Thursday 25 December 2014

Dutch 'paedophile club' to fight their ban at the European Court of Human Rights

Elisa Criado

Published 23/07/2014 | 13:32

Marthijn Uitenboogaard of MARTIJN, right, and Dutch writer Anton Dautzenberg, a club member, during a press conference in The Hague in March 2012.

The Dutch paedophile society Vereniging MARTIJN is planning to appeal their case at the European Court of Human Rights after being banned by the Supreme Court of The Netherlands last April. The club’s lawyer has announced that the case will be put to the European judges no later than October this year.

Vereniging MARTIJN has been advocating legal and social acceptance of sexual relations between adults and children in the Netherlands since 1982, actively seeking a platform for their ideas through engaging the press and initiating political discourse on the topic.

Last April, the Supreme Court of The Netherlands ruled Vereniging MARTIJN 's existence a threat to public order. Emphasising that forbidding a club should only be considered under extreme circumstances under democratic law, the Supreme Court argued that an exception needed to be made in order to protect children.

"Although in general great caution must be taken when banning a society, the unusually serious actions of Vereniging MARTIJN, which are geared towards removing potential barriers for those seeking sexual relations with children, force the verdict that the organisation be forbidden and dismantled," the judge ruled.

Gerard Spong, Vereniging MARTIJN ’s lawyer, has announced that the association will be taking their case to the European Court of Human Rights in the hope of getting this verdict overturned. His law firm believes that the ban impeaches on the freedom of speech of the society's members.

Ad van den Berg, who briefly chaired the organisation until his incarceration for the possession of child pornography in 2011, is arguably the most well-known member of the club. He has spoken out against what he believes is discrimination of paedophiles and against the taboo on the issue. Van den Berg became Vereniging MARTIJN 's leader after co-founding the Party for Neighbourly Love, Freedom and Diversity, more often referred to in the Netherlands as the "paedo-party". The party planned to run for the 2006 elections, but failed to collect enough signatures to qualify. After failing for the same reason four years later, the party was disbanded.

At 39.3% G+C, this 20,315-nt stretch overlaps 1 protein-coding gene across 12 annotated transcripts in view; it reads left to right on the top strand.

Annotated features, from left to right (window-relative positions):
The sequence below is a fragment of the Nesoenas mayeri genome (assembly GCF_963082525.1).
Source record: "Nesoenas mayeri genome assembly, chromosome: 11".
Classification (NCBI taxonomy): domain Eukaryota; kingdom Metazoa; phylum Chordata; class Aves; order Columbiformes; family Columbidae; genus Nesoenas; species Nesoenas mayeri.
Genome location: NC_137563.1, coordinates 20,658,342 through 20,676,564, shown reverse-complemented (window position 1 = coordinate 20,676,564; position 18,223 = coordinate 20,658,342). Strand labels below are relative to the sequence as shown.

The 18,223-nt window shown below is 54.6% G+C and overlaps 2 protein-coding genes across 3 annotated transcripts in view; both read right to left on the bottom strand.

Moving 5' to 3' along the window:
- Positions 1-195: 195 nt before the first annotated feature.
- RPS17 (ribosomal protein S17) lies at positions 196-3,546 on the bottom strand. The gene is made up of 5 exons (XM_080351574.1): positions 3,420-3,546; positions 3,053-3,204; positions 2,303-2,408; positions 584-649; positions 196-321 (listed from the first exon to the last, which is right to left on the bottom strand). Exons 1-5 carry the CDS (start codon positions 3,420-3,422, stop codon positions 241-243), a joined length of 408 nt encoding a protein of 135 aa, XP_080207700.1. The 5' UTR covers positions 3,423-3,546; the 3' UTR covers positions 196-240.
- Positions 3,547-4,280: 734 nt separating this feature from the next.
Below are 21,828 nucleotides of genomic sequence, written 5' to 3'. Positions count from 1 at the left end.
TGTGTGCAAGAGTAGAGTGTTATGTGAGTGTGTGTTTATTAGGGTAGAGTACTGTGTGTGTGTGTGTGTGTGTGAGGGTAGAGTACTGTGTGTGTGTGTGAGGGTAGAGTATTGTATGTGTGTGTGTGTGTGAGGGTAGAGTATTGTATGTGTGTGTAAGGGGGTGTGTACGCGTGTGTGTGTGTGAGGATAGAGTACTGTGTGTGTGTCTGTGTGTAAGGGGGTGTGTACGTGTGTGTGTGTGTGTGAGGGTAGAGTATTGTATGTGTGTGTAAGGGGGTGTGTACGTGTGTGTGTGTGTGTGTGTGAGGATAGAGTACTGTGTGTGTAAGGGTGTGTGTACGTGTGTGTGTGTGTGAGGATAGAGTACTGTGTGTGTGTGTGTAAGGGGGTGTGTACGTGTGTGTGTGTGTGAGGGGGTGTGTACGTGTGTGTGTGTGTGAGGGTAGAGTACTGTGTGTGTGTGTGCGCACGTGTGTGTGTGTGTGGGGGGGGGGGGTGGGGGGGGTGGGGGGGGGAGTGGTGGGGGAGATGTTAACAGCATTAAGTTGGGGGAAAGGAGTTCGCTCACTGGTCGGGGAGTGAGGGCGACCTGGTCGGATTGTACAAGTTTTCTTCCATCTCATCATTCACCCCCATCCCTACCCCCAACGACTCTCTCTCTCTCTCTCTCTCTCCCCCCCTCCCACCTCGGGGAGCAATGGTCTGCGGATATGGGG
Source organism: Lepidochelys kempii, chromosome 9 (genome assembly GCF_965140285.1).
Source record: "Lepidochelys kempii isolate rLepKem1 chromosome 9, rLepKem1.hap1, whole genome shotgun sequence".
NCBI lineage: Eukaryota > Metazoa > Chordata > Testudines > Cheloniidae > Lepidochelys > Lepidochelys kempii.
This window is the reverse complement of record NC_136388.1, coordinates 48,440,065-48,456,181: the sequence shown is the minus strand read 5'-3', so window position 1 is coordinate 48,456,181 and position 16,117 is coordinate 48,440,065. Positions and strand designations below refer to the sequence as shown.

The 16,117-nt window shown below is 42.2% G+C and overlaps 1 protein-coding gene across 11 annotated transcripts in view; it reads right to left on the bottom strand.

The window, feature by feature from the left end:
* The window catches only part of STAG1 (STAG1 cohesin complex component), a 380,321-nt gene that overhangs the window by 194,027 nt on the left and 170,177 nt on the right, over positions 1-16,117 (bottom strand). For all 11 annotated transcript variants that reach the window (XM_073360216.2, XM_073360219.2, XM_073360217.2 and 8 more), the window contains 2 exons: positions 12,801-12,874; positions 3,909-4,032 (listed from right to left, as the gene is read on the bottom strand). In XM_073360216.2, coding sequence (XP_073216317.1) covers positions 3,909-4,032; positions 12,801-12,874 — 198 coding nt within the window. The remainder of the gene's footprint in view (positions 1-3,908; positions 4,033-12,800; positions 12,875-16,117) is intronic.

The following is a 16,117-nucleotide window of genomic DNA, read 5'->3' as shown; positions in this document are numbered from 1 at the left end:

MARTIJN, a common Dutch boys' name, was originally the title of a magazine, later rebranded as OK-magazine; "OK" being an acronym of the Dutch words for "Elder" and "Child". Published quarterly and sent to club members, it contained letters from readers describing their sexual experiences with minors, as well as images of naked and near-naked children. The editors would also issue advice on how to conduct relationships with children; their official guidelines being that there should be full disclosure towards the parents of the child in question, and that no activities should be undertaken without the full consent of the child itself. They received heavy criticism for voicing the opinion that "mutually pleasurable" sexual relationships between adults and children are not damaging, and should be socially acceptable.

The ban issued last April followed a long list of investigations into the group’s legality. In 2011, the Ministery of Security and Justice ruled that Vereniging MARTIJN s activities were not punishable under Dutch law. The same year, the parents of an abused child demanded that the organisation face public prosecution for being an accessory in their case, as they believed that in giving the perpetrator advice, Vereniging MARTIJN had incited the crimes their child had suffered. This plea was not taken further by the local courts.  In 2012, another local court did outlaw the club, on the grounds that it was encroaching upon children’s rights. This ban was reversed a year ago, on the premise that Vereniging MARTIJN wasn’t believed to be causing social disruption.

Following the latest verdict by the Supreme Court, various Dutch politicians warned that the ban would not make the problem of sexual abuse go away. D66’s Magda Berndsen said: “We’ll have to keep track of what the former members of the society do next.”

Richard Korver, chair of the National Lawyer’s Network for the Victims of Violence and Sexual Offences, represented the parents of a large number of children in a high-profile case against one of Vereniging MARTIJN 's former members. In response to the ban, he said: “Sexual abuse of (very) young children can have serious effects in the long term. An abused child will suffer these effects for the rest of their life.”

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